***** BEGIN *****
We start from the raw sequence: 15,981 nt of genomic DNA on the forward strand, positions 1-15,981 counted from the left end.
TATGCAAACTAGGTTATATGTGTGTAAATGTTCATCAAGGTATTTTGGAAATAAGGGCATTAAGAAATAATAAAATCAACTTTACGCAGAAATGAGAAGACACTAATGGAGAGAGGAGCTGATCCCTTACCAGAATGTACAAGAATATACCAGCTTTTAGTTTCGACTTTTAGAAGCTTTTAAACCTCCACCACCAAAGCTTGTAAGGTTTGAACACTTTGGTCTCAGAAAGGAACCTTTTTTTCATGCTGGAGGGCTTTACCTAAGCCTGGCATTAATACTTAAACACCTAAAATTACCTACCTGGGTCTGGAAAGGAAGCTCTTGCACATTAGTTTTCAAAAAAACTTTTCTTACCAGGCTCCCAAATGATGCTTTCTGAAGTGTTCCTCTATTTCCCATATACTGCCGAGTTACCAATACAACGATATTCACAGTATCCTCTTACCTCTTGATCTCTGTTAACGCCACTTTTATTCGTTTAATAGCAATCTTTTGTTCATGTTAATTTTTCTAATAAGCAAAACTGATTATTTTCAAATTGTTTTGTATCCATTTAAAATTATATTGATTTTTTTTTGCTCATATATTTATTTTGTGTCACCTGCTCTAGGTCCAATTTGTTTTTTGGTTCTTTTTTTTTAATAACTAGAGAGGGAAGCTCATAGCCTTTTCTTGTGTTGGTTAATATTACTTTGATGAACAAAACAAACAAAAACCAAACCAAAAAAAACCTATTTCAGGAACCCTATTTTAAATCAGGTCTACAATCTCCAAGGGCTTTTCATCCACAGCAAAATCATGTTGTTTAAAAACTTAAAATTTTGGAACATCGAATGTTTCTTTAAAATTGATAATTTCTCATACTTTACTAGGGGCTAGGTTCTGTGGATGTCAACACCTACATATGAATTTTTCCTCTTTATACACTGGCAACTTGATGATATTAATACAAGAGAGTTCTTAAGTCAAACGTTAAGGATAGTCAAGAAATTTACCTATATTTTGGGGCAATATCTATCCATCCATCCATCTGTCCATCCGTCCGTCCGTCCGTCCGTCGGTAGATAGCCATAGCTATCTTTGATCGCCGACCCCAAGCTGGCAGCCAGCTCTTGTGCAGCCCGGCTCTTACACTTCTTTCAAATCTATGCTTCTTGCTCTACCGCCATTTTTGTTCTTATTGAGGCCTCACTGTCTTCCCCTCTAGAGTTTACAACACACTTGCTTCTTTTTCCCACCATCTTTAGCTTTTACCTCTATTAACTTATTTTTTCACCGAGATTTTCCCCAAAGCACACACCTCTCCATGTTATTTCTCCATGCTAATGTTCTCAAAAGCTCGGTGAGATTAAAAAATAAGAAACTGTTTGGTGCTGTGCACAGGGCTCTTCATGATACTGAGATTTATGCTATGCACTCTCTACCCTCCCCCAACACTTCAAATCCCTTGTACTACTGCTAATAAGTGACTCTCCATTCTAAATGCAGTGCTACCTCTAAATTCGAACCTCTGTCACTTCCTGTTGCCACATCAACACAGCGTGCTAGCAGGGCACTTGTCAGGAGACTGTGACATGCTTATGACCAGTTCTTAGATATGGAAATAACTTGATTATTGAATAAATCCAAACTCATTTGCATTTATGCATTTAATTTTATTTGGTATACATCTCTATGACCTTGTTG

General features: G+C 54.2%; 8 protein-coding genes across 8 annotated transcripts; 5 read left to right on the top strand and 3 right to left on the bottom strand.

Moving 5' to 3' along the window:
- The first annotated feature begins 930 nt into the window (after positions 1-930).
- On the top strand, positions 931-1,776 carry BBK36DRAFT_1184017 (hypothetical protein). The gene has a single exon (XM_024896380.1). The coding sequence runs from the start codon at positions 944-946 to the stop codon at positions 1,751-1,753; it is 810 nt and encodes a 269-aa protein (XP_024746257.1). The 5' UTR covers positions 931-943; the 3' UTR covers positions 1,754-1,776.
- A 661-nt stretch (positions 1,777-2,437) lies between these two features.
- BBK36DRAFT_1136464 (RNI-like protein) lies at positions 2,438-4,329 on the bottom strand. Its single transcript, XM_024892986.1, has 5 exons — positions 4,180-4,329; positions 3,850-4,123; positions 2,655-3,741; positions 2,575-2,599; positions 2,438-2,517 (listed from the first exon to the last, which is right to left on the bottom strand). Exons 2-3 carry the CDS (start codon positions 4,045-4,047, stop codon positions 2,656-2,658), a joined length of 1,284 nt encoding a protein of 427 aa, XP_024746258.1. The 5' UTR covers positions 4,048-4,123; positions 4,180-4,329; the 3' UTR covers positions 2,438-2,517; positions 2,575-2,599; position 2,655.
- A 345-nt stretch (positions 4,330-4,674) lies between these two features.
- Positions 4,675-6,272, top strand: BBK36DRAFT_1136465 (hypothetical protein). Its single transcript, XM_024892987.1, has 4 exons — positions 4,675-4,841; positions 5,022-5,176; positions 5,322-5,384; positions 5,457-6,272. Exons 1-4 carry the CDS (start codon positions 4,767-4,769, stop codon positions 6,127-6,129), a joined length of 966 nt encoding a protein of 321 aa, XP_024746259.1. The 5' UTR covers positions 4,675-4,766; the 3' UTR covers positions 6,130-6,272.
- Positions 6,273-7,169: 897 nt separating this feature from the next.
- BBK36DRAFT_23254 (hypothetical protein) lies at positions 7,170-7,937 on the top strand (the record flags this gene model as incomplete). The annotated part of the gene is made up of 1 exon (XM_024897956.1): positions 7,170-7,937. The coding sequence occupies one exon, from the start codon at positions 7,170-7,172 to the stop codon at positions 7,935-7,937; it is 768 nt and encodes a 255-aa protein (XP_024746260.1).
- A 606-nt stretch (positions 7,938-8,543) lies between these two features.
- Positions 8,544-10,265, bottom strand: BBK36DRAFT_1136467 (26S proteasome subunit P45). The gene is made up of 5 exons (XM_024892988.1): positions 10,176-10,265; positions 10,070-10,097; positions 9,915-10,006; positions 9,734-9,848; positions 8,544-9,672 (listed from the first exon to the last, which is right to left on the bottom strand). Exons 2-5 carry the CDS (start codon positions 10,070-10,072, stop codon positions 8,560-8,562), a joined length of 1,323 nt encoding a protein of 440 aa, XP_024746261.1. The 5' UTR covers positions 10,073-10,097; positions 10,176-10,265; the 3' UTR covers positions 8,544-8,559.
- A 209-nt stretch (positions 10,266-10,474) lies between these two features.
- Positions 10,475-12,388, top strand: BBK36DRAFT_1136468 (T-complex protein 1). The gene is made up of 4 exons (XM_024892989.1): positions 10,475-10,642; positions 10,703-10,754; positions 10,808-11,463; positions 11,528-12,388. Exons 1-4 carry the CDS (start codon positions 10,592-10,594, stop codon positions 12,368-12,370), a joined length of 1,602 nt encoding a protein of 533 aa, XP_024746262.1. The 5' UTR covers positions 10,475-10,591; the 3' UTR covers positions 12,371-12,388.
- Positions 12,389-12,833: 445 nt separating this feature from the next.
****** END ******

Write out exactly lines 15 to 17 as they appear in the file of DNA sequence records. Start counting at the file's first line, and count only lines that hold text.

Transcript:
- A 209-nt stretch (positions 10,266-10,474) lies between these two features.
- Positions 10,475-12,388, top strand: BBK36DRAFT_1136468 (T-complex protein 1). The gene is made up of 4 exons (XM_024892989.1): positions 10,475-10,642; positions 10,703-10,754; positions 10,808-11,463; positions 11,528-12,388. Exons 1-4 carry the CDS (start codon positions 10,592-10,594, stop codon positions 12,368-12,370), a joined length of 1,602 nt encoding a protein of 533 aa, XP_024746262.1. The 5' UTR covers positions 10,475-10,591; the 3' UTR covers positions 12,371-12,388.
- Positions 12,389-12,833: 445 nt separating this feature from the next.